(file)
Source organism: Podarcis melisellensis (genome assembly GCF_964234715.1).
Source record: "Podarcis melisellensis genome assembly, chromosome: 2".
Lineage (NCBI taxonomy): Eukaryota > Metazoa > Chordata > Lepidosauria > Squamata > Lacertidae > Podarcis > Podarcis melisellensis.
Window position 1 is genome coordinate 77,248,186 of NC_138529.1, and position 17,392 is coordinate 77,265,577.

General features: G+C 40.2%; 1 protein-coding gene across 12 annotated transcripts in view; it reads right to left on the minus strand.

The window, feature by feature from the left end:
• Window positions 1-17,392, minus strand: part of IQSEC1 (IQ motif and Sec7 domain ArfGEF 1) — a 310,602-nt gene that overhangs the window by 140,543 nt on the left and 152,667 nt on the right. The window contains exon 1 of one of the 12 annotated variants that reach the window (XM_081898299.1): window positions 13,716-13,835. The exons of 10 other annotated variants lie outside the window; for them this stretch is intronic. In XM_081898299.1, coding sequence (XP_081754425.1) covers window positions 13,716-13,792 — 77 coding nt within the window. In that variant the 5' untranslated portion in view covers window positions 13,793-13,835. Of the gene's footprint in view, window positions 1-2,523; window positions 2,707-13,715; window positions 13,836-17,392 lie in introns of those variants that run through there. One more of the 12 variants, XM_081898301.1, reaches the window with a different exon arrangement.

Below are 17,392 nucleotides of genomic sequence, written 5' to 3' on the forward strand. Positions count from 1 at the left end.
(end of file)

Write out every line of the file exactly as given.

Source organism: Podarcis melisellensis (genome assembly GCF_964234715.1).
Source record: "Podarcis melisellensis genome assembly, chromosome: 2".
Lineage (NCBI taxonomy): Eukaryota > Metazoa > Chordata > Lepidosauria > Squamata > Lacertidae > Podarcis > Podarcis melisellensis.
Window position 1 is genome coordinate 77,248,186 of NC_138529.1, and position 17,392 is coordinate 77,265,577.

General features: G+C 40.2%; 1 protein-coding gene across 12 annotated transcripts in view; it reads right to left on the minus strand.

The window, feature by feature from the left end:
• Window positions 1-17,392, minus strand: part of IQSEC1 (IQ motif and Sec7 domain ArfGEF 1) — a 310,602-nt gene that overhangs the window by 140,543 nt on the left and 152,667 nt on the right. The window contains exon 1 of one of the 12 annotated variants that reach the window (XM_081898299.1): window positions 13,716-13,835. The exons of 10 other annotated variants lie outside the window; for them this stretch is intronic. In XM_081898299.1, coding sequence (XP_081754425.1) covers window positions 13,716-13,792 — 77 coding nt within the window. In that variant the 5' untranslated portion in view covers window positions 13,793-13,835. Of the gene's footprint in view, window positions 1-2,523; window positions 2,707-13,715; window positions 13,836-17,392 lie in introns of those variants that run through there. One more of the 12 variants, XM_081898301.1, reaches the window with a different exon arrangement.

Below are 17,392 nucleotides of genomic sequence, written 5' to 3' on the forward strand. Positions count from 1 at the left end.